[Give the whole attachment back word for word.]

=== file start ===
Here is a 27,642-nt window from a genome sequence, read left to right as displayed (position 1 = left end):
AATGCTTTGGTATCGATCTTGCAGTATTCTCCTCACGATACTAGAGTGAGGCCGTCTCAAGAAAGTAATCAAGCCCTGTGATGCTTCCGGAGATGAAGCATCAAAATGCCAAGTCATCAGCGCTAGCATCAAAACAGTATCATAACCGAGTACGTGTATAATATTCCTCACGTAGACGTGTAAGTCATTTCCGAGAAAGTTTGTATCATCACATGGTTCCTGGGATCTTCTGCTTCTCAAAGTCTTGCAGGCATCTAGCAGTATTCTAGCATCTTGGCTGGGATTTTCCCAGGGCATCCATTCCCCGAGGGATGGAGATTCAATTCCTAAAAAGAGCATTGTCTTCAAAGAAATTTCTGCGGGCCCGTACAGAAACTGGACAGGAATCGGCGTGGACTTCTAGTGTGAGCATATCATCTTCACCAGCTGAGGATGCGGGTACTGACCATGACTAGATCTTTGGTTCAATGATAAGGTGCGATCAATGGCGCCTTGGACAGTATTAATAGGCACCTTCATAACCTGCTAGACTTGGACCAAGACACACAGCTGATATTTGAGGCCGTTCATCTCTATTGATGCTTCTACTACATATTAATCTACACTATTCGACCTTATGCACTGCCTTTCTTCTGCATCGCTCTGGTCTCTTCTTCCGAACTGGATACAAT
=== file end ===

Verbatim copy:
Here is a 27,642-nt window from a genome sequence, read left to right as displayed (position 1 = left end):
AATGCTTTGGTATCGATCTTGCAGTATTCTCCTCACGATACTAGAGTGAGGCCGTCTCAAGAAAGTAATCAAGCCCTGTGATGCTTCCGGAGATGAAGCATCAAAATGCCAAGTCATCAGCGCTAGCATCAAAACAGTATCATAACCGAGTACGTGTATAATATTCCTCACGTAGACGTGTAAGTCATTTCCGAGAAAGTTTGTATCATCACATGGTTCCTGGGATCTTCTGCTTCTCAAAGTCTTGCAGGCATCTAGCAGTATTCTAGCATCTTGGCTGGGATTTTCCCAGGGCATCCATTCCCCGAGGGATGGAGATTCAATTCCTAAAAAGAGCATTGTCTTCAAAGAAATTTCTGCGGGCCCGTACAGAAACTGGACAGGAATCGGCGTGGACTTCTAGTGTGAGCATATCATCTTCACCAGCTGAGGATGCGGGTACTGACCATGACTAGATCTTTGGTTCAATGATAAGGTGCGATCAATGGCGCCTTGGACAGTATTAATAGGCACCTTCATAACCTGCTAGACTTGGACCAAGACACACAGCTGATATTTGAGGCCGTTCATCTCTATTGATGCTTCTACTACATATTAATCTACACTATTCGACCTTATGCACTGCCTTTCTTCTGCATCGCTCTGGTCTCTTCTTCCGAACTGGATACAAT